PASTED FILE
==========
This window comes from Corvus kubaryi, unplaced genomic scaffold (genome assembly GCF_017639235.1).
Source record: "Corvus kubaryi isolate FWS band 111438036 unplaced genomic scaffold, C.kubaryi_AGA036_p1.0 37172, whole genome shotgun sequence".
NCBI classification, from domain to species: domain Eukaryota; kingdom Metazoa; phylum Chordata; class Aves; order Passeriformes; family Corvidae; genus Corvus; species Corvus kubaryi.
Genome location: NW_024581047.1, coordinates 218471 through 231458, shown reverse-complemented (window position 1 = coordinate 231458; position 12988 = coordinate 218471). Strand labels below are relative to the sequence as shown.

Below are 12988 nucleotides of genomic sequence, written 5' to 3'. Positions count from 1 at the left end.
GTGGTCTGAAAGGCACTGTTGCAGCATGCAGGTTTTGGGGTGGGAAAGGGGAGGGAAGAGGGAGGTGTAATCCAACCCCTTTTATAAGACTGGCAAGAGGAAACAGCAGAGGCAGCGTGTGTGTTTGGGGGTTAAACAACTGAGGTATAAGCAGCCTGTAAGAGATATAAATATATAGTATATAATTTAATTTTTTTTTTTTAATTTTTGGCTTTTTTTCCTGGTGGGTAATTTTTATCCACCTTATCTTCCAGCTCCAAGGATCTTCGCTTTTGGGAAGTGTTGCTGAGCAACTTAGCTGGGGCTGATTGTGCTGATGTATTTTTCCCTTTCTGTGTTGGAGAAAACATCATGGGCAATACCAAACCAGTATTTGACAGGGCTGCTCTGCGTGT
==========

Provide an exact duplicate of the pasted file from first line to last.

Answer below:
This window comes from Corvus kubaryi, unplaced genomic scaffold (genome assembly GCF_017639235.1).
Source record: "Corvus kubaryi isolate FWS band 111438036 unplaced genomic scaffold, C.kubaryi_AGA036_p1.0 37172, whole genome shotgun sequence".
NCBI classification, from domain to species: domain Eukaryota; kingdom Metazoa; phylum Chordata; class Aves; order Passeriformes; family Corvidae; genus Corvus; species Corvus kubaryi.
Genome location: NW_024581047.1, coordinates 218471 through 231458, shown reverse-complemented (window position 1 = coordinate 231458; position 12988 = coordinate 218471). Strand labels below are relative to the sequence as shown.

Below are 12988 nucleotides of genomic sequence, written 5' to 3'. Positions count from 1 at the left end.
GTGGTCTGAAAGGCACTGTTGCAGCATGCAGGTTTTGGGGTGGGAAAGGGGAGGGAAGAGGGAGGTGTAATCCAACCCCTTTTATAAGACTGGCAAGAGGAAACAGCAGAGGCAGCGTGTGTGTTTGGGGGTTAAACAACTGAGGTATAAGCAGCCTGTAAGAGATATAAATATATAGTATATAATTTAATTTTTTTTTTTTAATTTTTGGCTTTTTTTCCTGGTGGGTAATTTTTATCCACCTTATCTTCCAGCTCCAAGGATCTTCGCTTTTGGGAAGTGTTGCTGAGCAACTTAGCTGGGGCTGATTGTGCTGATGTATTTTTCCCTTTCTGTGTTGGAGAAAACATCATGGGCAATACCAAACCAGTATTTGACAGGGCTGCTCTGCGTGT